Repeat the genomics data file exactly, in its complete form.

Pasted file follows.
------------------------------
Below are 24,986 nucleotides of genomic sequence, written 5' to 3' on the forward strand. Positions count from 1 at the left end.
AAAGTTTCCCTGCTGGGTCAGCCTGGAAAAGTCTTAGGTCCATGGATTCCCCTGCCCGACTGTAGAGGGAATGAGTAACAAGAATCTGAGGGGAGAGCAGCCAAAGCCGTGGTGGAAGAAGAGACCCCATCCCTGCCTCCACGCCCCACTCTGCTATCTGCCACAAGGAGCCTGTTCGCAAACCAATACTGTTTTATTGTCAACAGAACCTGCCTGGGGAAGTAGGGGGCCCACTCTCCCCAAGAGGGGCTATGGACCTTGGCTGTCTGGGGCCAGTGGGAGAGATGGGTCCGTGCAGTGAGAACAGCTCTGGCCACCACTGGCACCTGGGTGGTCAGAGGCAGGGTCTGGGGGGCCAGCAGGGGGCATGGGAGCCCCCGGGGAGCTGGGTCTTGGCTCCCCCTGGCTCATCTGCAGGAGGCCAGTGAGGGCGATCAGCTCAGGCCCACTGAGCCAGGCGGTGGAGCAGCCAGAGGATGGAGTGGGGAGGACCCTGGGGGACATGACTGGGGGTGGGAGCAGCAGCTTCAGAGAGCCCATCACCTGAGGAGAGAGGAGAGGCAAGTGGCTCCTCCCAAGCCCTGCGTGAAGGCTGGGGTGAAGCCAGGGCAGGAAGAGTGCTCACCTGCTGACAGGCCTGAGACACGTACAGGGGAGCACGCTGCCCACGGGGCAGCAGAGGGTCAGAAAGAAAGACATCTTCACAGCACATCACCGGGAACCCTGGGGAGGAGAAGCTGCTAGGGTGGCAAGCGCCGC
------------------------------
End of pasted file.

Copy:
Below are 24,986 nucleotides of genomic sequence, written 5' to 3' on the forward strand. Positions count from 1 at the left end.
AAAGTTTCCCTGCTGGGTCAGCCTGGAAAAGTCTTAGGTCCATGGATTCCCCTGCCCGACTGTAGAGGGAATGAGTAACAAGAATCTGAGGGGAGAGCAGCCAAAGCCGTGGTGGAAGAAGAGACCCCATCCCTGCCTCCACGCCCCACTCTGCTATCTGCCACAAGGAGCCTGTTCGCAAACCAATACTGTTTTATTGTCAACAGAACCTGCCTGGGGAAGTAGGGGGCCCACTCTCCCCAAGAGGGGCTATGGACCTTGGCTGTCTGGGGCCAGTGGGAGAGATGGGTCCGTGCAGTGAGAACAGCTCTGGCCACCACTGGCACCTGGGTGGTCAGAGGCAGGGTCTGGGGGGCCAGCAGGGGGCATGGGAGCCCCCGGGGAGCTGGGTCTTGGCTCCCCCTGGCTCATCTGCAGGAGGCCAGTGAGGGCGATCAGCTCAGGCCCACTGAGCCAGGCGGTGGAGCAGCCAGAGGATGGAGTGGGGAGGACCCTGGGGGACATGACTGGGGGTGGGAGCAGCAGCTTCAGAGAGCCCATCACCTGAGGAGAGAGGAGAGGCAAGTGGCTCCTCCCAAGCCCTGCGTGAAGGCTGGGGTGAAGCCAGGGCAGGAAGAGTGCTCACCTGCTGACAGGCCTGAGACACGTACAGGGGAGCACGCTGCCCACGGGGCAGCAGAGGGTCAGAAAGAAAGACATCTTCACAGCACATCACCGGGAACCCTGGGGAGGAGAAGCTGCTAGGGTGGCAAGCGCCGC